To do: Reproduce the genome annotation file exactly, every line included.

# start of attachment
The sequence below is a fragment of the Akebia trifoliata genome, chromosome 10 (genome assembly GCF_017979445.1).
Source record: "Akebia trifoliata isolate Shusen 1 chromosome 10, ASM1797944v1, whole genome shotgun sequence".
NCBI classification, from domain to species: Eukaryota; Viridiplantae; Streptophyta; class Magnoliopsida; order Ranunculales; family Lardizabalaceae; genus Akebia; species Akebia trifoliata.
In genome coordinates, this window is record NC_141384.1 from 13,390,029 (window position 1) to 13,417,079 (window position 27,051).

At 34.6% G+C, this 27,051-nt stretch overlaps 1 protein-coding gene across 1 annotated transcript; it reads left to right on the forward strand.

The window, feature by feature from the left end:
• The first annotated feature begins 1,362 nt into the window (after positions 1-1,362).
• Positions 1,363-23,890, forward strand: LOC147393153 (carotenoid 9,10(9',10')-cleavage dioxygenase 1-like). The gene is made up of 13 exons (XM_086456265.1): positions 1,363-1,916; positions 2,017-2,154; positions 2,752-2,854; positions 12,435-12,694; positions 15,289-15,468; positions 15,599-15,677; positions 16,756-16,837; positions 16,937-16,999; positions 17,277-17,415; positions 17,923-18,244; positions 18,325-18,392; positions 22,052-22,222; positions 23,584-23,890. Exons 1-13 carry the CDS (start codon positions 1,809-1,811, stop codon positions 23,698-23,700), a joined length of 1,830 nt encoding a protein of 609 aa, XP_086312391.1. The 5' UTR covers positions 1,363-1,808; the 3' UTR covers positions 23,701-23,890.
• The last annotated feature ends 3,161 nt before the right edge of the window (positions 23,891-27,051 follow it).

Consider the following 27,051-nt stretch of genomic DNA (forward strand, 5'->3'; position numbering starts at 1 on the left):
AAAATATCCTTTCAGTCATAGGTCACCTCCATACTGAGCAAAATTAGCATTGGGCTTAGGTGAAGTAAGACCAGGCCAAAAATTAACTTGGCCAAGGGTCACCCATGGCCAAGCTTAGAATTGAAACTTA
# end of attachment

The sequence below is a fragment of the Akebia trifoliata genome, chromosome 10 (genome assembly GCF_017979445.1).
Source record: "Akebia trifoliata isolate Shusen 1 chromosome 10, ASM1797944v1, whole genome shotgun sequence".
NCBI classification, from domain to species: Eukaryota; Viridiplantae; Streptophyta; class Magnoliopsida; order Ranunculales; family Lardizabalaceae; genus Akebia; species Akebia trifoliata.
In genome coordinates, this window is record NC_141384.1 from 13,390,029 (window position 1) to 13,417,079 (window position 27,051).

At 34.6% G+C, this 27,051-nt stretch overlaps 1 protein-coding gene across 1 annotated transcript; it reads left to right on the forward strand.

The window, feature by feature from the left end:
• The first annotated feature begins 1,362 nt into the window (after positions 1-1,362).
• Positions 1,363-23,890, forward strand: LOC147393153 (carotenoid 9,10(9',10')-cleavage dioxygenase 1-like). The gene is made up of 13 exons (XM_086456265.1): positions 1,363-1,916; positions 2,017-2,154; positions 2,752-2,854; positions 12,435-12,694; positions 15,289-15,468; positions 15,599-15,677; positions 16,756-16,837; positions 16,937-16,999; positions 17,277-17,415; positions 17,923-18,244; positions 18,325-18,392; positions 22,052-22,222; positions 23,584-23,890. Exons 1-13 carry the CDS (start codon positions 1,809-1,811, stop codon positions 23,698-23,700), a joined length of 1,830 nt encoding a protein of 609 aa, XP_086312391.1. The 5' UTR covers positions 1,363-1,808; the 3' UTR covers positions 23,701-23,890.
• The last annotated feature ends 3,161 nt before the right edge of the window (positions 23,891-27,051 follow it).

Consider the following 27,051-nt stretch of genomic DNA (forward strand, 5'->3'; position numbering starts at 1 on the left):
AAAATATCCTTTCAGTCATAGGTCACCTCCATACTGAGCAAAATTAGCATTGGGCTTAGGTGAAGTAAGACCAGGCCAAAAATTAACTTGGCCAAGGGTCACCCATGGCCAAGCTTAGAATTGAAACTTA